Confidential takes the first look around this highly anticipated new restaurant opening
Try and name Manchester’s best seafood restaurant…
Struggling? Well, that’s because speciality seafood restaurants in Manchester are harder to find than Blackbeard’s booty. Your best bet was either Chinatown, to go Japanese and visit the fantastic Victoria station sushi cave, Umezushi, or jump on a train from Piccadilly to Heaton Chapel and take the five minute walk to the simple café attached to Easy Fish fishmongers in Heaton Moor.
Well, no more, as Soho’s famed Anglo-French seafood restaurant and oyster bar, Randall & Aubin, finally opens on Manchester’s Bridge Street this week - thirteen months after Confidential first revealed their intention to make the move up north.
The restaurant is co-owned by former telly chef, Ed Baines, with the original launching in an old Soho butcher’s shop in 1996, back when ‘the sex industry was still in full swing’. With a focus on oysters, champagne and London’s freshest seafood, the restaurant quickly became an institution amongst celebs, suits and trendies – and still is 20 years later.
Randall & Aubin Manchester has the luxurious, but still down-to-earth charm of its Soho parent.
It's been divided seamlessly into four different sections, with the front display window home to the kind of extravagant seafood and shellfish display the restaurant is famous for.
The entrance leads into a busy galley kitchen, so anyone wanting a ringside seat over the shucking and de-bearding is welcome to sit on the five tables in the area they've nicknamed 'Irwell'. Each has a Champagne and caviar request button which illuminates a corresponding numbered light on the wall behind when pressed.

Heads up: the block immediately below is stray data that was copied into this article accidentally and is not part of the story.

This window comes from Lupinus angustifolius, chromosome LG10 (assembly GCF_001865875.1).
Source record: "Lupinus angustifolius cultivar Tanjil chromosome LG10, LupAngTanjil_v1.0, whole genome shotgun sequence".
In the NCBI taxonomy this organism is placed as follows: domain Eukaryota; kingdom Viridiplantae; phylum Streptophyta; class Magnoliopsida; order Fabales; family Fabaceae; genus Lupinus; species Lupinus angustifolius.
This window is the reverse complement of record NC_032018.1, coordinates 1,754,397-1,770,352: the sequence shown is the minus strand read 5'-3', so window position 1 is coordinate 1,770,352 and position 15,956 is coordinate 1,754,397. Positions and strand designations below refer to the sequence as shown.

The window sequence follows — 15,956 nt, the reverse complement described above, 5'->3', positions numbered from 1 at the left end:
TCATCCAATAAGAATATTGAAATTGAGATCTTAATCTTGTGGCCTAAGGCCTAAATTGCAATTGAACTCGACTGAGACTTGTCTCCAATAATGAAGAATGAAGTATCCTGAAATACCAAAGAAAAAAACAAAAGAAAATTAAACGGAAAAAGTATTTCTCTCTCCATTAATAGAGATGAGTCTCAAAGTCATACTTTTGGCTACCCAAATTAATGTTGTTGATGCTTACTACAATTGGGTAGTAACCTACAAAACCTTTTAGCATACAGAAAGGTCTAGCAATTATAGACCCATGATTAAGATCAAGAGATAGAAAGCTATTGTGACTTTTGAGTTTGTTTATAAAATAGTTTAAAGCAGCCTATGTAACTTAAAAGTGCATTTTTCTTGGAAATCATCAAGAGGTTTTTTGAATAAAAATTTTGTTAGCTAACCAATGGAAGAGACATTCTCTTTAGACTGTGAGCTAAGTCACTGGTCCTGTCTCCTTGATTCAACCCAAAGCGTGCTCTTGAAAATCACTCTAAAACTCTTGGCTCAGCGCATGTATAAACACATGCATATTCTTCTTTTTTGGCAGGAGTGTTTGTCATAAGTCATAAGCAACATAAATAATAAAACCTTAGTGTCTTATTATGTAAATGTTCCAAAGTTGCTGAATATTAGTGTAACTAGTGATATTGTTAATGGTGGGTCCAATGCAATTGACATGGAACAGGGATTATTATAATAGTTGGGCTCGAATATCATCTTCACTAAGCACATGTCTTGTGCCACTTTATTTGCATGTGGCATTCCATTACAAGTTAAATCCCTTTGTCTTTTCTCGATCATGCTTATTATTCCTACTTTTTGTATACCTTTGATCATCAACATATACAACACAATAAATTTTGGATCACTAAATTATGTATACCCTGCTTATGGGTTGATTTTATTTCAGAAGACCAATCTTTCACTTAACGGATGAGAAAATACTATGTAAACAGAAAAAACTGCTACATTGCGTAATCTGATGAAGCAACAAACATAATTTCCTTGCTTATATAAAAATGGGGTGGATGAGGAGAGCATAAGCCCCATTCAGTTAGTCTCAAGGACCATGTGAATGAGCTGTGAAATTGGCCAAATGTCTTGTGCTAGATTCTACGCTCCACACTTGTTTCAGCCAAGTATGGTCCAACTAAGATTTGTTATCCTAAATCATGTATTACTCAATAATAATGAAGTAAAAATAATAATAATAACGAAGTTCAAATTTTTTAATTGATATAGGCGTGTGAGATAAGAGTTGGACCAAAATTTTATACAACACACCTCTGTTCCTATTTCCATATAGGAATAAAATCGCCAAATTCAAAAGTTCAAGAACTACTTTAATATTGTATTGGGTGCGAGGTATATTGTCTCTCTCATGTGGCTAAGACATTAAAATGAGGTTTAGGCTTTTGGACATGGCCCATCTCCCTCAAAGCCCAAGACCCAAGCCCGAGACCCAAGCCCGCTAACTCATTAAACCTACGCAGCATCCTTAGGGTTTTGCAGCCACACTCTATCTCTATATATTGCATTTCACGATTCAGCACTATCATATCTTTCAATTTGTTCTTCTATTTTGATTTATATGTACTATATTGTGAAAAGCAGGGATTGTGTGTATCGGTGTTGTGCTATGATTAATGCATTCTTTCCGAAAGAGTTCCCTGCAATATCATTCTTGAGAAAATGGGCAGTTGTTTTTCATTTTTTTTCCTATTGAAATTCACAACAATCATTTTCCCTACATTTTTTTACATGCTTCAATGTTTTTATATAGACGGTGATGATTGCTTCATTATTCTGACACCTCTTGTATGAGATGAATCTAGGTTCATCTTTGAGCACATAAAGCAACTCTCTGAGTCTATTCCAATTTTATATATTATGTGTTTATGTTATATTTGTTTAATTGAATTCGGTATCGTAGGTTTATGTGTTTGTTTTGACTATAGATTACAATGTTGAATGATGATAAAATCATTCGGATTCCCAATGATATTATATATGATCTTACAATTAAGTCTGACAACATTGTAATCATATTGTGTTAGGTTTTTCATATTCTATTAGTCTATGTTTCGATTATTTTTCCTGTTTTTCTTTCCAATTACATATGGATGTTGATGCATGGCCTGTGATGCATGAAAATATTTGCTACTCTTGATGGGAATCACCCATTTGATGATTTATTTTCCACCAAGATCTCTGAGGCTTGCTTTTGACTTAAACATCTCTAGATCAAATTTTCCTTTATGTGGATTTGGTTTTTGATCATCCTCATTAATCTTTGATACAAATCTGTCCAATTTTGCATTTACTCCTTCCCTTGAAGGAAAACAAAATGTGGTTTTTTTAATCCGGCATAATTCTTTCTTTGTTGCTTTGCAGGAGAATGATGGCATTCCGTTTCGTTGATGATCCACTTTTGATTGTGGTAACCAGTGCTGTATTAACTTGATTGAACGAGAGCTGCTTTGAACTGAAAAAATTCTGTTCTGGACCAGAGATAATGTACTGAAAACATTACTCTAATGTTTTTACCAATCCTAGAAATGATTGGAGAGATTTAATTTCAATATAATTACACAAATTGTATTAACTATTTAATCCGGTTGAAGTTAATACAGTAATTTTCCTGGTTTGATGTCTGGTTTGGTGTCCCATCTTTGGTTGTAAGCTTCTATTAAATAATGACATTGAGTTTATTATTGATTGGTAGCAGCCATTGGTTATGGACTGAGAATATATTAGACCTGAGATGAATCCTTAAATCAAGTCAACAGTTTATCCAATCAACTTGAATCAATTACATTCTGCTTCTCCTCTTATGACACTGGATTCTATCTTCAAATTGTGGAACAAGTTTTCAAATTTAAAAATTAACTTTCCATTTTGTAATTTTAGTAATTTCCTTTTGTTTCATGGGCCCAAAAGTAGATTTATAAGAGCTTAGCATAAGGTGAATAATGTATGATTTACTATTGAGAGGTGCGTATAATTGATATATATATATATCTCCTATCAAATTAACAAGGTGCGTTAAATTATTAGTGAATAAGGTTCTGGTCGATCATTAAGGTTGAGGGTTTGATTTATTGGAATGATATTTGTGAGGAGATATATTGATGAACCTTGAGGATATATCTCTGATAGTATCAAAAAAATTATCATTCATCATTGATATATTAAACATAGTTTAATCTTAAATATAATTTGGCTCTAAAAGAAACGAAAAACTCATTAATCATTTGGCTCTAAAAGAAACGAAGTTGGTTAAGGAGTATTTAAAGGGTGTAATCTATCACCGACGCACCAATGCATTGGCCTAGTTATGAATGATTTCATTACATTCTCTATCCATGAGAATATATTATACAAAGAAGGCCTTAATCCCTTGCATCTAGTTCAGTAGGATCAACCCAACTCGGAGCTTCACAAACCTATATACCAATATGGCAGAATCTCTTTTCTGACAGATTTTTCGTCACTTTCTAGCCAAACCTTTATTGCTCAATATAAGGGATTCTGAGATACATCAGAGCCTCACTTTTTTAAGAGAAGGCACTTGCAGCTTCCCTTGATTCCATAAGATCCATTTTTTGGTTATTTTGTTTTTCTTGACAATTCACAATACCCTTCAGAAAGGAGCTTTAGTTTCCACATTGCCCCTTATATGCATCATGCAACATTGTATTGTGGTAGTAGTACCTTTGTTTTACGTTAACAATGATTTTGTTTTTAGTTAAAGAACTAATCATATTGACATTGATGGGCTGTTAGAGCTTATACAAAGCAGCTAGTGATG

Guests then walk past 'the cage', a lockable unit where regulars who are partial to a tipple that’s not on R&A's list are encouraged to park their own bottle for their exclusive use; it'll be labelled, minded and brought out whenever you need it.
This leads onto the bar area (which they've nicknamed 'The Hacienda', of course), a classic set up in bronze, dark wood and rows of seductively inviting bottles and shiny glasses.
Opposite is 'Soho', with half a dozen marble topped high tables made for cracking into tumbling cascades of fruit de mer or a simpler lunchtime half pint of prawns and a glass of something cold.
Past a giant disco ball - which waits patiently for inevitable oyster and Champagne fuelled parties - is the restaurant proper. If you want relaxed luxury, or if you have paparazzi or ex-spouses to hide from, this ‘library’ is the spot for you. Here you'll find booth seating decked out in soft tan leather with the colour and feel of a billionaire after a weekend in Monaco.
But don’t let that fool you, chef Baines is keen to state that the menu is not all high brow and overly expensive. He describes the style of food as Anglo-French, but says “the essence of the menu and the soul of the company is everything for everyone, and we’ll always stand by that.”
“It looks lovely in here, but if you want to come in and have bangers and mash and a glass of beer that’s fine by me," says Baines. "On Sundays we’ll have beautiful prime ribs and lovely French sauces. For £10.95 you can come in and have a huge bowl of moules marinere with artisan bread, baked up the road. We also do a great fish pie (£11.50)."
They make almost everything on site, including their own sausages, but Randall & Aubin’s signature dish has to be the magnificent platter of fruits de mer (£42.50 per head, minimum two people). “That’s the thing to have”, adds Ed, "but for me it’s got to be spit roast chicken and chips (£10.50) with a glass of that 1936 Swiss beer – that’s probably what’ll be my last supper.”